At the end of last year, Congress extended the Fiscal Year 2010 budget through early March, meaning that funding for 21st Century Community Learning Centers will remain at the same level as last year for a few more months. But after that, it is unclear what Congress will do.
The House of Representatives recently passed a resolution that directs the Chair of the House Budget Committee to cut non-security discretionary spending to 2008 levels or less. If implemented, it would result in a cut of $9.42 billion for the Department of Education alone. For 21st Century Community Learning Centers, a return to Fiscal Year 2008 levels would bring an $85 million cut. Click here to see a chart detailing what this cut would mean for each state. However, the Democratically-controlled Senate may not agree to that reduction.
Congress will also try to reauthorize the Elementary and Secondary Education Act (ESEA) again this year. Called the No Child Left Behind Act under former President Bush, the legislation sets priorities, as well as funding ceilings, for federal education programs. The new bill is expected to give school systems more flexibility and allow or more state and local control over education decisions. There is conjecture that the Administration may rename the bill either Every Child Counts or Race to the Top.
In his State of the Union address, President Obama laid out his priorities for education. "To win the future... we also have to win the race to educate our kids," he said.
"The quality of our math and science education lags behind many other nations," he continued. "America has fallen to ninth in the proportion of young people with a college degree. And so the question is whether all of us - as citizens, and as parents - are willing to do what's necessary to give every child a chance to succeed... We need to teach our kids that it's not just the winner of the Super Bowl who deserves to be celebrated, but the winner of the science fair. We need to teach them that success is not a function of fame or PR, but of hard work and discipline."
The President called for the hiring of 100,000 more science, technology, engineering and math teachers by the end of the decade. He said his Race to the Top competitive grant program can be a model for the new ESEA.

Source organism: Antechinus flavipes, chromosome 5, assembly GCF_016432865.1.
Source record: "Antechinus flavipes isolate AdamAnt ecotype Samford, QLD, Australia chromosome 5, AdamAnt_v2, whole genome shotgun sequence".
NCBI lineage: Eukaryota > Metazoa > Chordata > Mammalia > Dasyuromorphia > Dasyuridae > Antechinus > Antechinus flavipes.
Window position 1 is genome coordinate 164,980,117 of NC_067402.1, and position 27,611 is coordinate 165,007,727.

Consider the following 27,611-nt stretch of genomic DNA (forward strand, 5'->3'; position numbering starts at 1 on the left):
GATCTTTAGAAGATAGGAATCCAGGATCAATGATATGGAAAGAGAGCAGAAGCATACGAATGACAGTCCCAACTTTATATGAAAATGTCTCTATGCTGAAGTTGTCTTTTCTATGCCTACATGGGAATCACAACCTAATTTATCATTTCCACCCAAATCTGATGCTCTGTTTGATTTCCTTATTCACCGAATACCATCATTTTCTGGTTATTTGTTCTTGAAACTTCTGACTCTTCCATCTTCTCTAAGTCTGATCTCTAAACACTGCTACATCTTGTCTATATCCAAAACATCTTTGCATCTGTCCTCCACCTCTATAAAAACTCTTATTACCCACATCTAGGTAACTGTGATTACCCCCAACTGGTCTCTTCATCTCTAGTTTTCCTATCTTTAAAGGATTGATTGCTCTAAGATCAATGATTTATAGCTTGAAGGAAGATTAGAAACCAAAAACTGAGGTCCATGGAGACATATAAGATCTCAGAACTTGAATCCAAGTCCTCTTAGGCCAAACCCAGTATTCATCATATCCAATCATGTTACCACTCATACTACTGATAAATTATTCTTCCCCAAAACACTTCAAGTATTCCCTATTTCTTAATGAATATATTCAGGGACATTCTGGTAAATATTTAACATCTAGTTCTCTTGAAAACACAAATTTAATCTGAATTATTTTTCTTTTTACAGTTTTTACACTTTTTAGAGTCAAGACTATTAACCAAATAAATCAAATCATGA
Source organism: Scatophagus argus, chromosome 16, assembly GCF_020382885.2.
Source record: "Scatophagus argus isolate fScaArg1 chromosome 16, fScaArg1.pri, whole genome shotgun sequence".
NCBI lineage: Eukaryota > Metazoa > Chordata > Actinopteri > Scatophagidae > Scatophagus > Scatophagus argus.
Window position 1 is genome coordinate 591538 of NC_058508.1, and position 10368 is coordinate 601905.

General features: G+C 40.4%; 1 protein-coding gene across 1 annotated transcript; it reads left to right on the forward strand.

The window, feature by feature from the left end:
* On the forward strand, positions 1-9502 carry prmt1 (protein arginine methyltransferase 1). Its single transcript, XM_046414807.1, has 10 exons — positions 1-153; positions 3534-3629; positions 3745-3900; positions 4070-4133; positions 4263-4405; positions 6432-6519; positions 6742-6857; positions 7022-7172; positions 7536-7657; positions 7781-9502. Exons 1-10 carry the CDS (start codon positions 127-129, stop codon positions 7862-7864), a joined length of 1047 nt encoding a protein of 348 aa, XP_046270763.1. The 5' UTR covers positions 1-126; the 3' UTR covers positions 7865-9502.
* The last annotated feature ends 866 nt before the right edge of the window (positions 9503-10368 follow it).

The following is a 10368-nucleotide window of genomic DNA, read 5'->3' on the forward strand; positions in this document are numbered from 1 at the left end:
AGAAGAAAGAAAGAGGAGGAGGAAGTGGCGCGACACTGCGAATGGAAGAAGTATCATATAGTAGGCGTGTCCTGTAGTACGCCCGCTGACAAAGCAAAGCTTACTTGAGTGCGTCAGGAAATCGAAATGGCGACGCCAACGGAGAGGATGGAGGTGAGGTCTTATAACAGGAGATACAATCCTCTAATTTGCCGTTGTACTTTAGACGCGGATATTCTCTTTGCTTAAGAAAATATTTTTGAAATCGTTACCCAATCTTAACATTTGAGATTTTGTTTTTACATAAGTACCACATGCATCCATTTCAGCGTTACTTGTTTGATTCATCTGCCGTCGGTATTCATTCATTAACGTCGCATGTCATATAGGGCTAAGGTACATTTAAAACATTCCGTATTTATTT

"This is going to be a critical year for the afterschool community and our work to make quality afterschool programs available to all students who need them," said Afterschool Alliance Executive Director Jodi Grant. "We need to defend our gains and press for more, in the face of intense budget pressure and a passionate debate over how students should be enriched and educated outside the traditional school day."
"Advocacy from the afterschool community will be more important than ever," Grant added. "We need to find new and more powerful ways to share our success stories. But we are well-positioned to succeed because quality afterschool programs have such a strong track record of engaging students in science, math and related subjects, helping to deter dropouts, and providing the enrichment activities that make learning fun."
New Congress, New Key Players for Afterschool
U.S. Senator Barbara Boxer (D-CA), a founder of the Senate Afterschool Caucus, will be its new co-chair. The bipartisan Caucus is also co-chaired by Senator John Ensign (R-NV). Both the Senate and House Afterschool Caucuses build support for afterschool programs and for increased funding and resources for quality afterschool care.
Senator Boxer replaces Senator Christopher Dodd (D-CT), a longtime afterschool champion, who retired in December. "I am grateful for Senator Dodd's leadership in championing afterschool programs," she said. "As co-chair of the Afterschool Caucus, I will keep fighting to increase funding for vital afterschool programs because too many children still come home to empty houses in the afternoon and too many families cannot afford to pay for afterschool care."
With the Republicans now the majority in the House of Representatives, the House Education and Workforce Committee (formerly the Education and Labor Committee), has new leadership. Representative John Kline (R-MN) is its new chair, and Rep. George Miller (D-CA) is now the ranking member. The Committee includes 11 freshman Republicans. "They will be key targets for outreach and education about afterschool," Grant said.
Senate leadership of the Health Education Labor and Pension (HELP) Committee remains unchanged, with Senator Tom Harkin (D-IA) as committee chair and Senator Michael Enzi (R-WY) as ranking member. It will include two new Republicans and two new Democrats. Senator Jack Reed (D-RI) has rotated off the Committee.
This story originally appeared in the Afterschool Advocate (Vol. 12, Issue 1).
Click here to read the rest of this issue.